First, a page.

“If necessary, we will go even further”: Elisabeth Borne says she is ready to put more resources into protecting the French after the knife attack committed on Saturday, in an interview with Figaro posted online on Wednesday, with very regal accents. “All countries in the world are exposed to risks that must be avoided. We are mobilizing resources for these Olympic Games (in Paris) and we will mobilize more if it is necessary”, affirms the Prime Minister, four days after a fatal knife attack committed on Saturday in Paris, which put the executive under pressure in the face of the jihadist threat.
“With the recently passed programming laws, the budgets of the Ministries of the Interior, Justice and the Armed Forces have been further strengthened. If necessary, we will go even further,” she adds. The head of government suggests in particular that individuals like the attacker on Saturday, known to the intelligence services for his radical Islamism and his psychiatric disorders, could be the subject of “even more sustained attention”. “It is true that a significant number of people are monitored for radicalization and terrorism. There are people monitored for psychiatry. At the intersection of the two, we can have individuals who require attention even more sustained,” she says.
Borne awaits proposals from Aurélien Rousseau
While her Minister of the Interior Gérald Darmanin had pointed out a “failure” in the psychiatric follow-up of the alleged author of the attack, Elisabeth Borne considers that “it is all the links in the chain that must be examine”. An investigating judge on Wednesday indicted the Franco-Iranian, Armand Rajabpour-Miyandoab, suspected of being the author of the fatal knife attack perpetrated Saturday evening near the Eiffel Tower, his lawyer told AFP. Aged 26, he said he had acted in “reaction to the persecution of Muslims around the world”, while the government had said it feared the importation onto French soil of the conflict in the Middle East between Israel and Hamas.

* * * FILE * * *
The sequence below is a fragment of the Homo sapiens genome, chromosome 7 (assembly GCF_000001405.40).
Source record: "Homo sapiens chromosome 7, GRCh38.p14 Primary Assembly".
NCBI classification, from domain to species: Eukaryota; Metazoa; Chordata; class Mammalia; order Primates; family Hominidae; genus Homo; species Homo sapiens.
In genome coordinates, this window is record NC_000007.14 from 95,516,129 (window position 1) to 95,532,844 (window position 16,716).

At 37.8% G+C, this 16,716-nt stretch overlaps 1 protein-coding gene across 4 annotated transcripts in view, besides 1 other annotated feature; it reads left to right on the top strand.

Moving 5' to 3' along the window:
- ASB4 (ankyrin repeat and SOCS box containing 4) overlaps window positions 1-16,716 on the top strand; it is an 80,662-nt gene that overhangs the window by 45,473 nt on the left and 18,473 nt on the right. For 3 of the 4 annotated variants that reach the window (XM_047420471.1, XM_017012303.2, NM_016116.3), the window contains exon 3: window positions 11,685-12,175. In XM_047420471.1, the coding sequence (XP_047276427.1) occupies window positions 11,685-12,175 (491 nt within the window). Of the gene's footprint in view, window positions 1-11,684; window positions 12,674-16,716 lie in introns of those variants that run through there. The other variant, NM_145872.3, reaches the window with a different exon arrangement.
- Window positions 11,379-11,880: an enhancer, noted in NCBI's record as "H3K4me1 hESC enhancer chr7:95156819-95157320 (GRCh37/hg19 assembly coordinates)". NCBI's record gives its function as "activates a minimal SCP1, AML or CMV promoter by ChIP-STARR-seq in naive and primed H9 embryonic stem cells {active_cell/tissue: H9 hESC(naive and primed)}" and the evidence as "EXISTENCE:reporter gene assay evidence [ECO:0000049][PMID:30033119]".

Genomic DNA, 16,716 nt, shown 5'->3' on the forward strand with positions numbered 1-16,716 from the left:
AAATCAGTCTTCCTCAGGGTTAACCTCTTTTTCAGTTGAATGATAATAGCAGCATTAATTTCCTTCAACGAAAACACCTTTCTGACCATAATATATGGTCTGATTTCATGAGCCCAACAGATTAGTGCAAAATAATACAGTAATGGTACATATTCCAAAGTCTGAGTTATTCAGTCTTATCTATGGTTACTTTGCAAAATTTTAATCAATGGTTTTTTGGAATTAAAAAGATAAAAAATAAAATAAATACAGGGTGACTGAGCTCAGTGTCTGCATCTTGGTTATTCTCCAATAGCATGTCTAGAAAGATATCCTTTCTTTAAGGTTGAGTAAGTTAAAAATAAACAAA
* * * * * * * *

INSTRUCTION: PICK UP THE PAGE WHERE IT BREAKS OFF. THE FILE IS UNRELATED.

The attack occurred less than two months after that in Arras in Pas-de-Calais which cost the life of a teacher in mid-October and led to the Vigipirate plan being raised to the maximum “emergency attack” level. And eight months before the 2024 Olympics next summer, when 15 million spectators will be expected in the Paris region. On the very sensitive immigration bill, another sovereign issue carried by her Minister of the Interior, who was once her rival for Matignon, Elisabeth Borne says her “confidence” in Gérald Darmanin to find a majority in the National Assembly .
But she also says she is waiting for “proposals” from her and from the Minister of Health Adrien Rousseau to possibly adapt the AME, state medical aid for undocumented foreigners, called into question by the Senate during the debate on this law project. In this context, she also affirms that a renegotiation of a Franco-Algerian agreement of 1968, which confers a favorable status to Algerians for their conditions of movement, stay and employment in France, is “the order of the day”. The right and members of the majority want it to be called into question, judging this treaty too favorable to Algerians in terms of immigration.
On the economic front, she does not take up the proposal of her Minister of the Economy Bruno Le Maire to reduce the duration of unemployment compensation for those over 55. “My first concern is that seniors remain employed,” she said, suggesting “extending” progressive retirement. But like him, she wants to continue to “carry out reforms”, specifying that “the legislative calendar for the coming months will be guided by the affirmation of authority, the search for full employment, the questions of energy and housing, the transformation of our agriculture, the effectiveness of public action”.
While several of her ministers already have their teeth sharpened for the 2027 presidential election, she explains that in her position “we do not comment on the hypothetical ambitions of one or the other”. “We must continue to devote our energy to carrying out the following reforms. This is what I expect of all ministers.”